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Compensation asked for illegal fishing in Yangtze

Six men who had already received suspended prison sentences for illegal fishing of rare species appeared in a Shanghai court on Tuesday - World Oceans Day - to face public interest civil litigation for their wrongdoing.

It was the first civil litigation case regarding public interest in the field of environmental protection heard by the Shanghai Maritime Court since China's Yangtze River Protection Law came into force in March.

Prosecutors from the No 3 Branch of the Shanghai People's Procuratorate asked the court to order monetary compensation for environmental damage totaling 810,000 yuan ($126,700) and demanded the men make public apologies.

The prosecutors said that between May 4 and May 10 last year, two of the defendants, surnamed Jiang and Zhou, organized three others to drive a boat in key areas of the Yangtze River and near Shanghai's Chongming Island and put down several deepwater nets.

The three caught as much as 1.4 metric tons of rare fish species - daoyu and fengweiyu - from the areas, where fishing is banned. Jiang and Zhou then sold the fish. They hired another man to transport the fish to a food market and he also helped sell them.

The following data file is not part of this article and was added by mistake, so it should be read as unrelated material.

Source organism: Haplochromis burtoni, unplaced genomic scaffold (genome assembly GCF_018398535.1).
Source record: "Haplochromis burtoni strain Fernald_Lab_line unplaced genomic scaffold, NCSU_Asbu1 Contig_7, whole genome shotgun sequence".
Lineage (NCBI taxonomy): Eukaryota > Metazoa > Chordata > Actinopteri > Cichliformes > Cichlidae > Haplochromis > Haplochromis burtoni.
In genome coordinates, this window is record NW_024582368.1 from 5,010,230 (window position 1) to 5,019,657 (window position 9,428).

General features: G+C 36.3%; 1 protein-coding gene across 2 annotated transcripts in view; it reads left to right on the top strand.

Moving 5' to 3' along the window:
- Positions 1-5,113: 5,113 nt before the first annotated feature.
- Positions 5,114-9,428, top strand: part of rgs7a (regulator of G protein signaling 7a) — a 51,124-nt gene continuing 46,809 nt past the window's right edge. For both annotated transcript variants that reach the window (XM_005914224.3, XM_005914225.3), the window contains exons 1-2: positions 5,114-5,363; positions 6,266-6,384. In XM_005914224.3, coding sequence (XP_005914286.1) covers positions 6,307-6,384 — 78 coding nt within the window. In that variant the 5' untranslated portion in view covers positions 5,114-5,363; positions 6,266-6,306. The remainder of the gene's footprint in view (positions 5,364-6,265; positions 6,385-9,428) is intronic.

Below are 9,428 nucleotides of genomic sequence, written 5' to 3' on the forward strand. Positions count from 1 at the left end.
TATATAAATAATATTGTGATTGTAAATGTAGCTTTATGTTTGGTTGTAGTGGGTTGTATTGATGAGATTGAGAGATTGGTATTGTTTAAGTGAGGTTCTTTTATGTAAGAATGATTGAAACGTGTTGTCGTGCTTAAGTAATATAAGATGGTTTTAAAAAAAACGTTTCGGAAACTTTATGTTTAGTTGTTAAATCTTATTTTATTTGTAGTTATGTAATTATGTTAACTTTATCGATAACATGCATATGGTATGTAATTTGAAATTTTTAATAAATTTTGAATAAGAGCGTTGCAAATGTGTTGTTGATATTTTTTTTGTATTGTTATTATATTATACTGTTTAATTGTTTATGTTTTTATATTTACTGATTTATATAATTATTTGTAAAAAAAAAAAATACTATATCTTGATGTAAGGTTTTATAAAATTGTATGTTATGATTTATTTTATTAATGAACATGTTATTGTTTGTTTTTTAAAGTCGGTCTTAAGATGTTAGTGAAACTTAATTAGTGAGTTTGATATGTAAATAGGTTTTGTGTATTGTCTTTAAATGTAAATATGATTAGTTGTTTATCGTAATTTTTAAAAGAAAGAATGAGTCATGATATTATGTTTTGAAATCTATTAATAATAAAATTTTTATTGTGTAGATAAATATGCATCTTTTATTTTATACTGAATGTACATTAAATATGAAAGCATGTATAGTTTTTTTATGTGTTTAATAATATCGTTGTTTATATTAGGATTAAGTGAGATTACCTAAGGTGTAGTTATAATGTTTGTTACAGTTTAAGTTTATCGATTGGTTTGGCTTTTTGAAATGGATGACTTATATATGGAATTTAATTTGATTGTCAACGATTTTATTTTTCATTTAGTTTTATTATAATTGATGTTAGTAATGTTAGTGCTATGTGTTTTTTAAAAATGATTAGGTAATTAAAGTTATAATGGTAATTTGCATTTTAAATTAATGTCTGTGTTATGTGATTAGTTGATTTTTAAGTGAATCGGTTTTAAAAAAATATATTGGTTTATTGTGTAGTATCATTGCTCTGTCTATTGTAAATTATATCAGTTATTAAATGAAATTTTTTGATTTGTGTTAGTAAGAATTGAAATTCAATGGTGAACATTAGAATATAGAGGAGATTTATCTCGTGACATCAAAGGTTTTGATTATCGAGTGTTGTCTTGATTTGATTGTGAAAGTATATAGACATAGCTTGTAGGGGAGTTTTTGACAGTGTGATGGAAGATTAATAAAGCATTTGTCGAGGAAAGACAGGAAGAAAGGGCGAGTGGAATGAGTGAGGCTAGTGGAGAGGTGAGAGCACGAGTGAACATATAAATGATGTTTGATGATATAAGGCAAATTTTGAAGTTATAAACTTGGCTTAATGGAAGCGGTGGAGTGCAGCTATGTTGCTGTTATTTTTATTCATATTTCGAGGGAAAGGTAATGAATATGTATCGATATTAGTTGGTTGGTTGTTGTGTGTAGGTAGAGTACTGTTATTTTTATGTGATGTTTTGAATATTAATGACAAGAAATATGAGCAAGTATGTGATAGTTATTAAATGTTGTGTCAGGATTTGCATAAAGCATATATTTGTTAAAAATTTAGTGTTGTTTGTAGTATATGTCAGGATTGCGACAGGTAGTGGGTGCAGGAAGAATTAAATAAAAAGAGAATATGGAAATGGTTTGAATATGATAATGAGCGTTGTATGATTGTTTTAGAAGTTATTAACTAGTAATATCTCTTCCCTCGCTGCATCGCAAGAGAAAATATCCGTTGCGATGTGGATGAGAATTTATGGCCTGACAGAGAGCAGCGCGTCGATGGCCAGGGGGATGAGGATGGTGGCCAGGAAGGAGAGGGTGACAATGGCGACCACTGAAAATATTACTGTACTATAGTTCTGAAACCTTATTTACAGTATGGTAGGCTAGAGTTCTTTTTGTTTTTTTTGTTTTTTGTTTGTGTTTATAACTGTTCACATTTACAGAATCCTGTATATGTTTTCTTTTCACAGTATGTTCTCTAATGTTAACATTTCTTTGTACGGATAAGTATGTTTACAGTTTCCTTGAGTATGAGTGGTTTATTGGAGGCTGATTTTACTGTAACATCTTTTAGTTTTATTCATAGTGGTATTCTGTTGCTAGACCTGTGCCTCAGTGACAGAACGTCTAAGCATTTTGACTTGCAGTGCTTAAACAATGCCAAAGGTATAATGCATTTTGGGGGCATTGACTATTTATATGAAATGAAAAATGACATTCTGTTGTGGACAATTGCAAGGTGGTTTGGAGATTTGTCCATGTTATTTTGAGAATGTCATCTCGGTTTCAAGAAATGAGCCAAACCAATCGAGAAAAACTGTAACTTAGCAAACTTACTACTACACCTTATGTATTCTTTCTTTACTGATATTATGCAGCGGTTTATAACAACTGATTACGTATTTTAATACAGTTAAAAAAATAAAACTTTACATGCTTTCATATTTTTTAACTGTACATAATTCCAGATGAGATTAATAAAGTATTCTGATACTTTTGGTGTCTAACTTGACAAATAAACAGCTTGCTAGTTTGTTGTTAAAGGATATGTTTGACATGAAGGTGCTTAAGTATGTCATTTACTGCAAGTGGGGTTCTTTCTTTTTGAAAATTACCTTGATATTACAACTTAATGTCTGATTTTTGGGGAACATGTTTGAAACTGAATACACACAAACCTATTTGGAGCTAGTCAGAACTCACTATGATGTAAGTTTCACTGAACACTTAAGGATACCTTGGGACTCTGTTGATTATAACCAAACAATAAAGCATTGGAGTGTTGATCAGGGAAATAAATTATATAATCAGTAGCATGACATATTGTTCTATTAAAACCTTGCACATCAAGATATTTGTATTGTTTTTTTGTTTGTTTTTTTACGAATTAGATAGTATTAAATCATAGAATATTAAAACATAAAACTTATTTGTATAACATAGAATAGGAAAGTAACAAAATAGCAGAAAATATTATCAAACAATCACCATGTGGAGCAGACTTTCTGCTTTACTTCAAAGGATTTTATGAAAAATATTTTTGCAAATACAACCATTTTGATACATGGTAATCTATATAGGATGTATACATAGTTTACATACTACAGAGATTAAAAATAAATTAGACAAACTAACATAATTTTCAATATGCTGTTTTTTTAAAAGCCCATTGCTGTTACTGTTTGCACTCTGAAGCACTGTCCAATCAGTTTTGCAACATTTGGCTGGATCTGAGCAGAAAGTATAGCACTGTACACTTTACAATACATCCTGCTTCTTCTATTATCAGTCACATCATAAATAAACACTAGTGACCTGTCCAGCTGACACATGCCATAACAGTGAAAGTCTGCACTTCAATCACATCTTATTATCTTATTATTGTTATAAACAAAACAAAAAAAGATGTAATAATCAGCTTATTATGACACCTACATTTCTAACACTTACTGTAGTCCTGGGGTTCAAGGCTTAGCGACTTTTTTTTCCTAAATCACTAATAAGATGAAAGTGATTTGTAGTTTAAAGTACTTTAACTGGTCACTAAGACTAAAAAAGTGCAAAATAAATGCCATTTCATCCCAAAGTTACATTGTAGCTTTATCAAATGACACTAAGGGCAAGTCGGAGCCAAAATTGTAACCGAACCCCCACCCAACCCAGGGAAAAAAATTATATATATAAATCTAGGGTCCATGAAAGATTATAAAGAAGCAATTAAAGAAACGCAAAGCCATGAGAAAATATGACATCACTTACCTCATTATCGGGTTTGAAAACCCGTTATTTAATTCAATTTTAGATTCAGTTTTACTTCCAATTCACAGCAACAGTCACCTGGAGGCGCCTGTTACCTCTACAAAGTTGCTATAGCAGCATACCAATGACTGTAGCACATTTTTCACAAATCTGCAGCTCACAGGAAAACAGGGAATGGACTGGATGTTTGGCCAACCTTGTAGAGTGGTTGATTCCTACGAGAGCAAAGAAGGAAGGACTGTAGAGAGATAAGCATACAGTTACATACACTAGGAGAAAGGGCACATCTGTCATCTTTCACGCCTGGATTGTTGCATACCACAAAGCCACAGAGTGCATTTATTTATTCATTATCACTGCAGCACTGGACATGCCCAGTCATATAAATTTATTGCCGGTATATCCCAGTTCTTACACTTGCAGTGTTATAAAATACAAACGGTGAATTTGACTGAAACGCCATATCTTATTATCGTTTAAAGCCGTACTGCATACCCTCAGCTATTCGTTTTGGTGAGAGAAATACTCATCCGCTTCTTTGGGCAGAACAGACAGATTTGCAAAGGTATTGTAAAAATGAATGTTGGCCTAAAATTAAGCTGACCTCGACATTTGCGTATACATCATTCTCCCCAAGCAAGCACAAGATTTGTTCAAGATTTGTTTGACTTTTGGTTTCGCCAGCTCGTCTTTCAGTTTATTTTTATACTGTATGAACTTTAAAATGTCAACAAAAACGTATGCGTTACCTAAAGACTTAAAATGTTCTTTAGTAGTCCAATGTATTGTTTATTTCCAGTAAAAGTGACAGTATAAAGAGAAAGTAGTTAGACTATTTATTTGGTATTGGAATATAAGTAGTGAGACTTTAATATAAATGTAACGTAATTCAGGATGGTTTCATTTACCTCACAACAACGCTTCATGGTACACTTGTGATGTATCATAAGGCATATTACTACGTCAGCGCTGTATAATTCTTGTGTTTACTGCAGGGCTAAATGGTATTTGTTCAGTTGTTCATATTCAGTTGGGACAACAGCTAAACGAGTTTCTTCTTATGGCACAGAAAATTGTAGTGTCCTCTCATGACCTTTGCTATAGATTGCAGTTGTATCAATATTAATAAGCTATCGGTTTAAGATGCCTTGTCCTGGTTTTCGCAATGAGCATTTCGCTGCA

After receiving reports from the public, police caught the three men on May 10 in the act of catching fish. In December, the six men were sentenced to prison terms ranging from one year and three months to two years by a Shanghai court after being found guilty of illegal fishing and then put on probation.

Daoyu, also known as knife fish by locals, is a seasonal delicacy in China but its population has been severely threatened by overfishing. At the beginning of 2019, the country imposed a complete fishing ban in key areas along the Yangtze River.

"The six lawbreakers used forbidden fishing equipment to fish for profit within the aquatic resource conservation areas despite knowing that the main stream and important tributaries of the Yangtze River were subject to a year-round fishing ban," the prosecutors said during Tuesday's hearing.

Zhang Yinjiang, a professor from the College of Marine Ecology and Environment at Shanghai Ocean University, said: "Changes in one or two species of fish may pass to others along the food chain and affect the productivity of phytoplankton. This may eventually lead to the collapse of the entire river ecosystem."

The six defendants said in their final statements that they sincerely apologized for their mistakes and were willing to accept legal sanctions. The court said it will announce its judgment later.